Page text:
Turning Goals into Reality
Winner of Biggest Loser Contest Credits Competition, Hard Work and Healthy Eating
Slow and steady wins the race, but a healthy dose of competition fuels the fire.
That was the sentiment among contestants in 2012’s Biggest Loser challenge. The 13-week event created a bond among contestants, established friendships across departments, and, more importantly, jump started healthy lifestyles for 20 contestants.
In all the contestants lost approximately 450 pounds combined. Last night at the big reveal in the Showroom, an event that was open to participants, fellow employees and families, Travis Goff was crowned winner of the Biggest Loser contest.
Losing 60 pounds was Travis’s goal. The weekend attendant at the Oneida Indian Nation Recreation Center was able to turn that dream into a reality – losing 61 pounds to be exact – and earned the $500 top prize.
“My coworker (Cole Perkins, weekend attendant) mentioned it might be a good idea to join this contest,” Travis explained. “My goal was to get healthy, to lose 60 pounds, and use this program to get started.”
The most eye-opening activity for Travis was portion control and healthy eating. He even came up with his own method: Push Away. “You just push yourself away from the table,” he said.
“I like being held accountable for my actions so the weekly weigh-in was very important. The competitiveness was a motivator. When I didn’t see my name in the top three it made me work hard the next week.”
His ultimate goal is to lose another 25 to 30 pounds before a planned trip to Puerto Rico this fall. That and he would, “like to serve as a positive role model on what you can accomplish if you work hard. Nothing comes easy.”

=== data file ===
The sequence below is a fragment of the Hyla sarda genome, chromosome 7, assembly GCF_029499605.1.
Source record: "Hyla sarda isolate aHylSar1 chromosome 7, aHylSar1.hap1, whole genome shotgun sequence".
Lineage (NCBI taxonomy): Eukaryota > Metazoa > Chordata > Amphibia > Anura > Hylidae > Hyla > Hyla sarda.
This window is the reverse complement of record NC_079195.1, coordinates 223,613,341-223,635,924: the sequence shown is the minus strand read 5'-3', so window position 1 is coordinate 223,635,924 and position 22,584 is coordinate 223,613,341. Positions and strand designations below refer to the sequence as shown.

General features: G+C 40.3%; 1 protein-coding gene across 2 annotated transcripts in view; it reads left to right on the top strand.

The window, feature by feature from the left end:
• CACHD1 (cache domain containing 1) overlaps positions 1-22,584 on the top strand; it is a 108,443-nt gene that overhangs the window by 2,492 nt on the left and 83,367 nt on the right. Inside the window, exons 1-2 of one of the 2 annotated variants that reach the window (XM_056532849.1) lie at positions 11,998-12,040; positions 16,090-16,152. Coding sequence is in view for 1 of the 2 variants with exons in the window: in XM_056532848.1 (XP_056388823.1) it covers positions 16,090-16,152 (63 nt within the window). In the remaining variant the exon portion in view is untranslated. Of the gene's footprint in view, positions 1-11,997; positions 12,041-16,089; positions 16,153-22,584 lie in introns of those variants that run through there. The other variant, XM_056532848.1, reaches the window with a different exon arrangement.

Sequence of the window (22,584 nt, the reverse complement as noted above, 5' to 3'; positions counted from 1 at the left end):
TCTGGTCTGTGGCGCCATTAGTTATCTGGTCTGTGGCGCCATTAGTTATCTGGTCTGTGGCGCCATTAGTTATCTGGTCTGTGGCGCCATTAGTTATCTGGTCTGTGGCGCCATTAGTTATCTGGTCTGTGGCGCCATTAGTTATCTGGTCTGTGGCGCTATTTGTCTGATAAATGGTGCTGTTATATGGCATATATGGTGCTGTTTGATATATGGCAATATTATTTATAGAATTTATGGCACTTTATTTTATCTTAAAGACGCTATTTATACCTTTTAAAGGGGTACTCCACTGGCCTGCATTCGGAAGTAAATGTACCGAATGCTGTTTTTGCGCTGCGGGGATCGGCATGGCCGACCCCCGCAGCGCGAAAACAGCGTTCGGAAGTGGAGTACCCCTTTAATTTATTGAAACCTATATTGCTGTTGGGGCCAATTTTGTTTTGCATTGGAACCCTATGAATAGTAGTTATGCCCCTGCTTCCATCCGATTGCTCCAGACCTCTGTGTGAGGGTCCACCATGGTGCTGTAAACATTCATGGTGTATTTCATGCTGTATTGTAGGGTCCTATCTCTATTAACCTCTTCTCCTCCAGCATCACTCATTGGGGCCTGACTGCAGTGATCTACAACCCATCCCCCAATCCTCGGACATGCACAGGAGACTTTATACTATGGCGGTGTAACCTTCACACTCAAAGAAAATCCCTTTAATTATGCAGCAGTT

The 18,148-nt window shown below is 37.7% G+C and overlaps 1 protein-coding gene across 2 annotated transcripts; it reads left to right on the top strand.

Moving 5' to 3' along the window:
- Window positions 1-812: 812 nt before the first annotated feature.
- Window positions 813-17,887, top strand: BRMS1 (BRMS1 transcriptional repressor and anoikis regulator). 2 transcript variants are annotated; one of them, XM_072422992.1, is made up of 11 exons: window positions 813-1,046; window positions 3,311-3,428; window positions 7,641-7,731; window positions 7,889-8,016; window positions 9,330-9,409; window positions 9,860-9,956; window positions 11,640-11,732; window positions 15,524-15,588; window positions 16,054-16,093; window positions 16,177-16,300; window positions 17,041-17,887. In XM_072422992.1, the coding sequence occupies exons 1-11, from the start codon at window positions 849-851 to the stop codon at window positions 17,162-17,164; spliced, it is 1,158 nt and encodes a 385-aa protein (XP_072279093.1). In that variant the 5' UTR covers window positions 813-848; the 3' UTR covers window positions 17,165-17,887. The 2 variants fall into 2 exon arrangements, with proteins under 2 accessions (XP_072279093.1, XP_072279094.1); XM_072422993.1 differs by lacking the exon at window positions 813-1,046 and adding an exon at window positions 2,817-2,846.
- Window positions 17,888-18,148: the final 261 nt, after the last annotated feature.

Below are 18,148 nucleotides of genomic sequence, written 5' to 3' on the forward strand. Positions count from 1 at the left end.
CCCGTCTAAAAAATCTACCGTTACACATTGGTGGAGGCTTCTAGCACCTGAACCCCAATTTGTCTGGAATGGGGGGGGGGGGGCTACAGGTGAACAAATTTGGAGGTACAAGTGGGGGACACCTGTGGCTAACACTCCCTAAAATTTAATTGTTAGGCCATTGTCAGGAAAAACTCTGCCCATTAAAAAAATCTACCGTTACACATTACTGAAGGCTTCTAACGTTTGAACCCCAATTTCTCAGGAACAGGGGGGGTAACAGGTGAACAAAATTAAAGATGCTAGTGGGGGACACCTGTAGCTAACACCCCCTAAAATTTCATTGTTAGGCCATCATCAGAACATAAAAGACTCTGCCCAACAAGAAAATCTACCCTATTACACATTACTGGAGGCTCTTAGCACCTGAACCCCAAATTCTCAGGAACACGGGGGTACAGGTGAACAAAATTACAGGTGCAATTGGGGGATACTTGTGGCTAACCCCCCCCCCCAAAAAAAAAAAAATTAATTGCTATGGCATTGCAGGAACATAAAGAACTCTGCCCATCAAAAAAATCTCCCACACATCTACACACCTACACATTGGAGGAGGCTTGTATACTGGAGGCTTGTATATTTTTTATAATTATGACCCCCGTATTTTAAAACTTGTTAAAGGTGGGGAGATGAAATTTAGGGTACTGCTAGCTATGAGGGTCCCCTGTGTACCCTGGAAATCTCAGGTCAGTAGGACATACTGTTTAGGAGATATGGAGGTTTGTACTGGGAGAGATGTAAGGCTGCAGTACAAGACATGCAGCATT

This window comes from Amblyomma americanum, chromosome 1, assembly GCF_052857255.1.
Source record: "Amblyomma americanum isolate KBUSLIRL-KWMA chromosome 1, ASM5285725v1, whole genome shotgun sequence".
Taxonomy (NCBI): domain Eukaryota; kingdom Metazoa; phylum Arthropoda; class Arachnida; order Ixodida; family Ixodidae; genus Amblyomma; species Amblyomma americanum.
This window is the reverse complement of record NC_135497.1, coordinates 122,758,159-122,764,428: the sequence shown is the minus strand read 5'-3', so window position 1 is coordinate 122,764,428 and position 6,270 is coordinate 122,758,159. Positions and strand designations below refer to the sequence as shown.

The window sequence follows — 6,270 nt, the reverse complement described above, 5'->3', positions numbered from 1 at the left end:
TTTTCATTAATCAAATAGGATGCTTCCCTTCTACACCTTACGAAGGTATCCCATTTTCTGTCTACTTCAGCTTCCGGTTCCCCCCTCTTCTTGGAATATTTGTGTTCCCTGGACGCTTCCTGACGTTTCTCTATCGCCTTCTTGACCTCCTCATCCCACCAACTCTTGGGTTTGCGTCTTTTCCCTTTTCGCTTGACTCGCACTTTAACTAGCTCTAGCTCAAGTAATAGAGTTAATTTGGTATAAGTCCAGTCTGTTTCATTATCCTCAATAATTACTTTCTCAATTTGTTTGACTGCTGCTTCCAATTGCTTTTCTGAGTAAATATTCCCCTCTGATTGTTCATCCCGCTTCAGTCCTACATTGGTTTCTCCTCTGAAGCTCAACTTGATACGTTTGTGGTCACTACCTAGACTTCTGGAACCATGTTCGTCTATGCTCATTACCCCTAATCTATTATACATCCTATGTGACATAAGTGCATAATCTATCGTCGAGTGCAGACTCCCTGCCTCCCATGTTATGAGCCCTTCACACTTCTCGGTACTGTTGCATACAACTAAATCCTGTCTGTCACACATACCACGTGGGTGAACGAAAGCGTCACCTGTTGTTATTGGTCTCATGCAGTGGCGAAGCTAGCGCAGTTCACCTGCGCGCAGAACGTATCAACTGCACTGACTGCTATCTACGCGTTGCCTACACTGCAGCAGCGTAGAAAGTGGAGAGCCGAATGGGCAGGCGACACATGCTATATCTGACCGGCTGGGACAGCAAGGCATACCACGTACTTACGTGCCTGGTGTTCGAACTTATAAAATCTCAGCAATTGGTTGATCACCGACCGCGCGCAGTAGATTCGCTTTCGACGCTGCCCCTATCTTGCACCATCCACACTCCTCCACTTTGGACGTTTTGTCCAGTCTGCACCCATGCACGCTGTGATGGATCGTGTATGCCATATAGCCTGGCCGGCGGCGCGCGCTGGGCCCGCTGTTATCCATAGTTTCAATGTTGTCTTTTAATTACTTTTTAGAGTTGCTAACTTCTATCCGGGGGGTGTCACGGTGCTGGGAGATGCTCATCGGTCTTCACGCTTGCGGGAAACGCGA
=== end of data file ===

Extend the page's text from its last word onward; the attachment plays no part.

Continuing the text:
Human Resource Benefits Specialist Michelle Melfi joined the ranks of the losers because she wanted to make healthier lifestyle choices. “This was a really good venue, and we had a good group in place,” she said. “The idea of being in this program the last three months was to jump start the rest of my life. We like to be competitive, and it was a fun competition. I’ve pretty much met my goal.”
Toby Werner, IT customer support technician, echoed Michelle’s comments. “Basically I was tired of looking and feeling the way that I was. I have two children, and I had to start taking better care of myself, to be around for them.”
The busy father of two was surprised most by the way he was eating. “I saw how poorly I was eating, and we learned what a healthy diet was. I was eating a typical ‘American’ diet, pizza, stuff like that… convenience foods. I learned that cooking is a big thing, too. Over and over, you’ve got to cook your own food. You cannot lose weight eating boxed, processed meals.”
For Jackie Carbone, box office manager, the competition helped her stick with the program. “I felt I wasn’t as healthy as I could be, and I gained weight. To do something like this on your own, you can always decide to do it later. But knowing you had to weigh in every week was good for me. You tend to be lackadaisical when you do it on your own.”
Alyssa Bettinger, cage shift supervisor, said what surprised her most was her ability to keep up with the athletic challenges. “Honestly, what surprised me the most was the ability to stick with it, and I enjoyed it,” she said. “I had fun with the challenges, and learned to combine the right foods. We were outside, we were having fun… everyone was having a good time. I lost weight, and I continue to get down to where I want to be. Today, I’m half-way to reaching my final goal.”
“I am honored to be a part of a fitness program such as this, and I’m really proud of all the contestants,” Juliann Haarman, workplace programs manager, said. “I think the Oneida Indian Nation is definitely dedicated to the health and wellness of its employees and the Biggest Loser program is just one avenue of support offered to our team.
“Slow and steady definitely wins the race. That’s what we’re teaching our participants,” she continued. “The goal of the program is to build a solid foundation so the participants can continue to work on their goals. Long term, they have to keep their eye on the prize, if you will.”
Special thanks to the many volunteers who made the program possible. Also thanks to the following for providing support:
Shari Ruffalo, Employee Recognition Coordinator
Debi Childs, Food and Beverage Administrative Assistant
Angela March, Executive Administrative Assistant
Jennifer DiGiorgio, Executive Pastry Chef
Fred Mazza, Skana Fitness Supervisor
Michael Washo, Community Nutrition/Diabetes Coordinator
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